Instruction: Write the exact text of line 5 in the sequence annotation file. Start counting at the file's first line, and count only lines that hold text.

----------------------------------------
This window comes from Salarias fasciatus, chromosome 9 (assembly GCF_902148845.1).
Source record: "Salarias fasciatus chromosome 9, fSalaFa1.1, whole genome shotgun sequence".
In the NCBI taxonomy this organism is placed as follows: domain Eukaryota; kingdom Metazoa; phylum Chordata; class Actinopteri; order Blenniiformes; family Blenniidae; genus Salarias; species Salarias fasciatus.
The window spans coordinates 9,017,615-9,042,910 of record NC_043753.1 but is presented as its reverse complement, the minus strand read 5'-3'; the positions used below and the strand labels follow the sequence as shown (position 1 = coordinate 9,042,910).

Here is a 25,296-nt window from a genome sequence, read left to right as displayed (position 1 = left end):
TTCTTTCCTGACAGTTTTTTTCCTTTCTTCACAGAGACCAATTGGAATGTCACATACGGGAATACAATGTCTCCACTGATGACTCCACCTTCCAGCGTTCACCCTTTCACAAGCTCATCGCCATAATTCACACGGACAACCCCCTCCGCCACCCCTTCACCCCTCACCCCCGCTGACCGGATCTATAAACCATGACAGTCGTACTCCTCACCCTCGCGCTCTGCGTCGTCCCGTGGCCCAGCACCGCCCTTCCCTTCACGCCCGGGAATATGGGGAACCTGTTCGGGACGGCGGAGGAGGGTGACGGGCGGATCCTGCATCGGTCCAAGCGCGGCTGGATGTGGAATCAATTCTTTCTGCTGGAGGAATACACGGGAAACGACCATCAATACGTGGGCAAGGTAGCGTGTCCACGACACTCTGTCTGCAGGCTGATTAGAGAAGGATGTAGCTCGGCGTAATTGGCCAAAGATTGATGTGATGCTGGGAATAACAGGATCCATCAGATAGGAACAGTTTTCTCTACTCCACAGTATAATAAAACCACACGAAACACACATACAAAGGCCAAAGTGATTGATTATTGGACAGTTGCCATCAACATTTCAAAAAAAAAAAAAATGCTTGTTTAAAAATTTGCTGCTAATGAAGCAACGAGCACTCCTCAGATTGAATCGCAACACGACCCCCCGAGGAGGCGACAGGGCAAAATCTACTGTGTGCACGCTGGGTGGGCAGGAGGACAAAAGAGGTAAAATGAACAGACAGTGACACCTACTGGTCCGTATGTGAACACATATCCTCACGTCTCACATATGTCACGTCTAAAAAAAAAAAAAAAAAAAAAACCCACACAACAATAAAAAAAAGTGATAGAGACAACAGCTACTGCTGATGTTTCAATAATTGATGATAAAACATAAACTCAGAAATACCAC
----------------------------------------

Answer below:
Here is a 25,296-nt window from a genome sequence, read left to right as displayed (position 1 = left end):